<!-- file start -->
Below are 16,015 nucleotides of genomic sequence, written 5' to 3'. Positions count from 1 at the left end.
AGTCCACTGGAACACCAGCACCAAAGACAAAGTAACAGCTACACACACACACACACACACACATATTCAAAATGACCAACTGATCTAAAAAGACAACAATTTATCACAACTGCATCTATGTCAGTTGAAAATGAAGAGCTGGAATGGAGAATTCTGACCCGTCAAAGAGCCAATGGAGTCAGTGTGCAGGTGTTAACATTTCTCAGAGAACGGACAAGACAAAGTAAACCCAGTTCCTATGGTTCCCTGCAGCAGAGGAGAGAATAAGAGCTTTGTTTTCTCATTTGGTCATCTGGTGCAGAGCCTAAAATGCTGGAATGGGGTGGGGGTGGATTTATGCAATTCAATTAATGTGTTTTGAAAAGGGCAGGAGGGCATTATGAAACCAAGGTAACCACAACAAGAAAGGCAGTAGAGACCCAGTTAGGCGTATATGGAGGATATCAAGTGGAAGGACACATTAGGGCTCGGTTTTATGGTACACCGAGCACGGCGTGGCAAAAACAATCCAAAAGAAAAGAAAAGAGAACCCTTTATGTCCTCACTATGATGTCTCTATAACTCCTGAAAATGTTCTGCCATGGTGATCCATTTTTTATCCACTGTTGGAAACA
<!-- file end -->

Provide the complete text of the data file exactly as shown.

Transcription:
Below are 16,015 nucleotides of genomic sequence, written 5' to 3'. Positions count from 1 at the left end.
AGTCCACTGGAACACCAGCACCAAAGACAAAGTAACAGCTACACACACACACACACACACACATATTCAAAATGACCAACTGATCTAAAAAGACAACAATTTATCACAACTGCATCTATGTCAGTTGAAAATGAAGAGCTGGAATGGAGAATTCTGACCCGTCAAAGAGCCAATGGAGTCAGTGTGCAGGTGTTAACATTTCTCAGAGAACGGACAAGACAAAGTAAACCCAGTTCCTATGGTTCCCTGCAGCAGAGGAGAGAATAAGAGCTTTGTTTTCTCATTTGGTCATCTGGTGCAGAGCCTAAAATGCTGGAATGGGGTGGGGGTGGATTTATGCAATTCAATTAATGTGTTTTGAAAAGGGCAGGAGGGCATTATGAAACCAAGGTAACCACAACAAGAAAGGCAGTAGAGACCCAGTTAGGCGTATATGGAGGATATCAAGTGGAAGGACACATTAGGGCTCGGTTTTATGGTACACCGAGCACGGCGTGGCAAAAACAATCCAAAAGAAAAGAAAAGAGAACCCTTTATGTCCTCACTATGATGTCTCTATAACTCCTGAAAATGTTCTGCCATGGTGATCCATTTTTTATCCACTGTTGGAAACA